Can Cold Medicine Interact With Your Health Condition?

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8 Myths About the Common Cold

These pieces of advice may be popular, but that doesn’t mean they’re accurate.

When to See Your Doctor for a Cold or the Flu

When cough syrup and chicken soup aren’t doing the trick, it may mean your cold or flu is something more serious.
Man blowing nose

When you’ve got a runny nose or stuffy head, you may want to reach for an over-the-counter (OTC) cold and flu medicine. But these drugs aren’t for everyone. While they may help relieve your symptoms, some of these products can cause problems if you have certain health conditions. Here’s a look at how common ingredients in cold and flu medicines can interact with chronic health conditions. Make sure to check all labels carefully, since some cold and flu medicines have more than one active ingredient.

Decongestants

These medicines help ease a stuffy nose. Decongestants include Sudafed PE (phenylephrine) and Sudafed 12-Hour (pseudoephedrine). Decongestants are also available in nasal sprays and drops.

Decongestants can raise blood pressure and blood glucose levels. They also can interact with certain prescription medicines. Check with your doctor before taking a decongestant if you have any of these conditions:

  • Asthma

  • Diabetes

  • Glaucoma

  • Heart conditions

  • High blood pressure

  • Prostate problems

  • Thyroid conditions

Antihistamines

Antihistamines can ease coughing, sneezing, and a runny nose. But if you have closed-angle glaucoma (also called narrow-angle glaucoma or angle-closure glaucoma), you’ll want to look for another treatment option. Antihistamines can cause your pupils to enlarge, which can cause problems with this type of glaucoma. 

Some common antihistamines include Benadryl (diphenhydramine), Chlor-Trimeton (chlorpheniramine), and Claritin (loratadine). Sometimes antihistamines are also in multisymptom cold and flu medicines, so read labels carefully or ask your doctor what to take. 

If you have another type of glaucoma, check with your doctor before taking antihistamines, just to be safe. 

Pain Relievers:

Pain relievers can ease the aches and pains of a cold or flu and help reduce fever. Common pain relievers include aspirin, Advil (ibuprofen), Aleve (naproxen), and Tylenol (acetaminophen). Be careful about taking a pain reliever if you have one of the following conditions:

  • Diabetes: Large doses of aspirin can lower your blood glucose. Ask your doctor if aspirin is OK for you or if you should use another type of pain reliever.

  • Asthma: Studies show that pain relievers can make asthma symptoms worse. Talk with your doctor or pharmacist if you have questions about other options for pain relief.

Know All the Ingredients

Many cold remedies contain several ingredients. Some of these can interfere with the following health conditions:

  • High blood pressure: Check all medicine labels for sodium. Some OTC cold medicines contain a lot of sodium, which can raise your blood pressure. Ask your doctor or pharmacist which medicines are safe to take.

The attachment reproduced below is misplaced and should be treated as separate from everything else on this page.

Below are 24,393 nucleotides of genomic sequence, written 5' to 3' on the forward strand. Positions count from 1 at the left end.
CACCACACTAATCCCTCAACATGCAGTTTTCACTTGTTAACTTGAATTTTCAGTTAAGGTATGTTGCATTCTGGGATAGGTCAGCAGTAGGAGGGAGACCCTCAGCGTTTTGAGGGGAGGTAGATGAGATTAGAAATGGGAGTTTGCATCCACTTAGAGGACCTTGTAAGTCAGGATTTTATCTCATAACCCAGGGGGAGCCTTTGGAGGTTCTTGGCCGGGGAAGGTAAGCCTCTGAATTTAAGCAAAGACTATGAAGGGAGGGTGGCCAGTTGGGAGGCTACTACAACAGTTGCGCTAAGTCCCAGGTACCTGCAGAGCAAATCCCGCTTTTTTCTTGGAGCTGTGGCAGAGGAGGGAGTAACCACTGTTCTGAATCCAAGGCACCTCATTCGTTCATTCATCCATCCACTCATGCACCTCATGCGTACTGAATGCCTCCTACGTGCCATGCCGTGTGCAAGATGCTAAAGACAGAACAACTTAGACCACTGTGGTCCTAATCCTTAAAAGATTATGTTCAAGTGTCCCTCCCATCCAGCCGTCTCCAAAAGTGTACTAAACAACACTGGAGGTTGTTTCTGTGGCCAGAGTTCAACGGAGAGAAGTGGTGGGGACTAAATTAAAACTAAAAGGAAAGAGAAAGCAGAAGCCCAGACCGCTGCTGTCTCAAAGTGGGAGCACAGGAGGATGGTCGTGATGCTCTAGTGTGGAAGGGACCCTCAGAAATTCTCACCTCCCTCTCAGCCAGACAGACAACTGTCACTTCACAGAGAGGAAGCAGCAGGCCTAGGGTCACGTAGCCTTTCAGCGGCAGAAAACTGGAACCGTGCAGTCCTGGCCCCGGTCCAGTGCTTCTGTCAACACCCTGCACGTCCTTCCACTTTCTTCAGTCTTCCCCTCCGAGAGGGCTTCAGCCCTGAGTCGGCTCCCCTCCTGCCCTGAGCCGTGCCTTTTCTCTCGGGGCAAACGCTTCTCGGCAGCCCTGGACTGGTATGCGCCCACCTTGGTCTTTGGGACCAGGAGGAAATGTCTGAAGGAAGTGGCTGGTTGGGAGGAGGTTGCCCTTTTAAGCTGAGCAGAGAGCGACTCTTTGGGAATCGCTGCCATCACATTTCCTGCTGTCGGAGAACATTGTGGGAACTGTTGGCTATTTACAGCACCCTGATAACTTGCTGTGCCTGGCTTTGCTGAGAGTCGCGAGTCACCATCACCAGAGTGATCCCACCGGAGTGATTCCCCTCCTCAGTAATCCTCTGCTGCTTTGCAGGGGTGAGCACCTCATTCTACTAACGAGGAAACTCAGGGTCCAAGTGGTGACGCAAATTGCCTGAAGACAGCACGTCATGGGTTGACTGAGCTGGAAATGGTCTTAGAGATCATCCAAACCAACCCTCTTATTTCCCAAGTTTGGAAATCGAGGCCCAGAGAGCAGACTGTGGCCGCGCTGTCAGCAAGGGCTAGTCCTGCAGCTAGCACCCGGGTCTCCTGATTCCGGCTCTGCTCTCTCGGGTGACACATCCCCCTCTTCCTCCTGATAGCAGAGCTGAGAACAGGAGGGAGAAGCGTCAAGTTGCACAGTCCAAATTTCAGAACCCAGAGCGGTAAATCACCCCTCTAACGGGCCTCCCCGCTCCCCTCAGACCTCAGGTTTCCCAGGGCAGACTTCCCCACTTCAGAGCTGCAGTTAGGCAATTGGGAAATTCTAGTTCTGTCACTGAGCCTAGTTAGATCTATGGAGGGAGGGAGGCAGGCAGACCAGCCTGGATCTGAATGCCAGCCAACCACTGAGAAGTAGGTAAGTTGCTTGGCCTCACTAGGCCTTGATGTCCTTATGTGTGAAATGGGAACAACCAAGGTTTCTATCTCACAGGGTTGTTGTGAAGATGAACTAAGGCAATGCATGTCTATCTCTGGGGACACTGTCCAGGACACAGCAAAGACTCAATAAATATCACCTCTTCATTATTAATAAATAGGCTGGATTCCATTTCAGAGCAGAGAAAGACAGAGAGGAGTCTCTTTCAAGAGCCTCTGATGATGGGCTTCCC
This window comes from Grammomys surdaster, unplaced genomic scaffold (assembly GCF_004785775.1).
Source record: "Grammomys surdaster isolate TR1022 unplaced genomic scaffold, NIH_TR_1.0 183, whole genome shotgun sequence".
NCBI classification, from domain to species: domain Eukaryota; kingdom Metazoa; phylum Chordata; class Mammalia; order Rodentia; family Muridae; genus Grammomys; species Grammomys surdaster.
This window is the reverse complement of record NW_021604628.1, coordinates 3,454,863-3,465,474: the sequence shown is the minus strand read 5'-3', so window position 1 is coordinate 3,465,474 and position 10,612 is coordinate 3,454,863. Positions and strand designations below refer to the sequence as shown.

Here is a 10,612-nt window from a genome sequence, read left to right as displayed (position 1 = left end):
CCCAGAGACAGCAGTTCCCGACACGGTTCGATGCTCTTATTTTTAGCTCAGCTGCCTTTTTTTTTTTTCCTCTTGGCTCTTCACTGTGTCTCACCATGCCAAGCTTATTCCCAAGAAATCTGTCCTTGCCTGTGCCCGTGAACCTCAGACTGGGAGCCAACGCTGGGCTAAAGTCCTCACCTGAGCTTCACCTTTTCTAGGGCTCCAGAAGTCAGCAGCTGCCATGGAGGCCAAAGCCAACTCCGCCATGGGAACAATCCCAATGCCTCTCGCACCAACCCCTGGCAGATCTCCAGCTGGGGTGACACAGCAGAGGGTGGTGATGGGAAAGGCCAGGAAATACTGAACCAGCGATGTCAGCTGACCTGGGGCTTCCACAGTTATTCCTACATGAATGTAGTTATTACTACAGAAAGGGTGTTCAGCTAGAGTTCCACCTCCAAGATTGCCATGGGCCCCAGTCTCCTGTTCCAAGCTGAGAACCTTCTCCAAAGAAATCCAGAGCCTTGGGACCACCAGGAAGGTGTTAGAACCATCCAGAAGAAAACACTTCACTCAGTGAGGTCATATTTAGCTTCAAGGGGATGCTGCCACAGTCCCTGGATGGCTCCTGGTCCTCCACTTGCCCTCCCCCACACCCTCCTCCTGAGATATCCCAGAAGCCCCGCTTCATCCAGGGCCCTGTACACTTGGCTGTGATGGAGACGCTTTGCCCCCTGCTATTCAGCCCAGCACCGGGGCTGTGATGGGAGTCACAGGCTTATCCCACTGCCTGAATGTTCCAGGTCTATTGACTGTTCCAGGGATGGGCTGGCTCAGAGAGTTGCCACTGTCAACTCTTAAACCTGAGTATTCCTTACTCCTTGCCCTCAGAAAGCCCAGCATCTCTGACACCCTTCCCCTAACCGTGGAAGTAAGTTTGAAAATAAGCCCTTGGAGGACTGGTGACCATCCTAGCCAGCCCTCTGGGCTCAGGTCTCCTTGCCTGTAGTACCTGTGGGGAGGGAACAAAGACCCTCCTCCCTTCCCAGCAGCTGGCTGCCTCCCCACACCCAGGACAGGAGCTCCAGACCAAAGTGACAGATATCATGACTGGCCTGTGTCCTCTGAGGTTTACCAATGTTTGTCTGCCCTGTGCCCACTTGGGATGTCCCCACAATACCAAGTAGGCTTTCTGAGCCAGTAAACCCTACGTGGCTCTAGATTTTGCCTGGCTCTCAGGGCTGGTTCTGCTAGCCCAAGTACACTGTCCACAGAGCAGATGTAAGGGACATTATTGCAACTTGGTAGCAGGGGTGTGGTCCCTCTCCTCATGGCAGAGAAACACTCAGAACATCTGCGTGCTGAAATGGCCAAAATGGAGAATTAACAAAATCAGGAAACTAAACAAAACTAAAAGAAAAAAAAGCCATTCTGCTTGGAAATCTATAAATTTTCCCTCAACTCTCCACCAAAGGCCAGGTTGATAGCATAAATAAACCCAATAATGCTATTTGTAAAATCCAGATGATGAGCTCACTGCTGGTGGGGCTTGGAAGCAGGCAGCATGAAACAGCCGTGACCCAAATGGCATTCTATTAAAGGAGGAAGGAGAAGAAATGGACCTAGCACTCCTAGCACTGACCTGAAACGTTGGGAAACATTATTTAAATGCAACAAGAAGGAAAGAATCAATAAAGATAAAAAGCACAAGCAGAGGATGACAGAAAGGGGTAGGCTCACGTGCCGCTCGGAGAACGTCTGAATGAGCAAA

• Diabetes: Some OTC medicines also contain a lot of sugar. If you have diabetes, make sure you check the labels on all OTC cold medicines to make sure they don’t have large amounts of sugar. Or ask your doctor or pharmacist about sugar-free options.

Key Takeaways

  • Before taking cold and flu meds, you’ll want to read all the labels and choose medicines that treat your symptoms.

  • If you have a chronic health condition like high blood pressure or diabetes, take the added precaution of checking with your doctor or pharmacist.

  • They will know if the ingredients are likely to cause problems for you.

Medical Reviewers: Brian McDonough, MD Last Review Date: Nov 12, 2013

© 2014 Healthgrades Operating Company, Inc. All rights reserved. May not be reproduced or reprinted without permission from Healthgrades Operating Company, Inc. Use of this information is governed by the Healthgrades User Agreement.

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Medical References

  1. Medicines in My Home: Know Your Medicines for Colds, Fever, and Pain. Food and Drug Administration. http://www.fda.gov/downloads/Drugs/ResourcesForYou/Consumers/BuyingUsingMedicineSafely/Understanding...
  2. Decongestants: OTC Relief for Congestion. FamilyDoctor.org. http://familydoctor.org/familydoctor/en/drugs-procedures-devices/over-the-counter/decongestants-otc-...
  3. Antihistamines, Decongestants, and Cold Remedies. American Academy of Otolaryngology. http://www.entnet.org/healthinformation/coldremedies.cfm
  4. When You’re Sick. American Diabetes Association. http://www.diabetes.org/living-with-diabetes/treatment-and-care/who-is-on-your-healthcare-team/when-...
  5. Frequently Asked Questions. Glaucoma Foundation. http://www.glaucomafoundation.org/info_new.php?id=156&cat=11
  6. LiverTox: Antihistamines. National Library of Medicine: National Institute of Diabetes and Digestive and Kidney Diseases. http://livertox.nlm.nih.gov/Antihistamines.htm
  7. Facts about the Common Cold. American Lung Association. http://www.lung.org/lung-disease/influenza/in-depth-resources/facts-about-the-common-cold.html
  8. Step 5: Prevention and Treatment: Over the Counter Medications. American Heart Association. http://www.heart.org/HEARTORG/Conditions/HighBloodPressure/PreventionTreatmentofHighBloodPressure/Ov...

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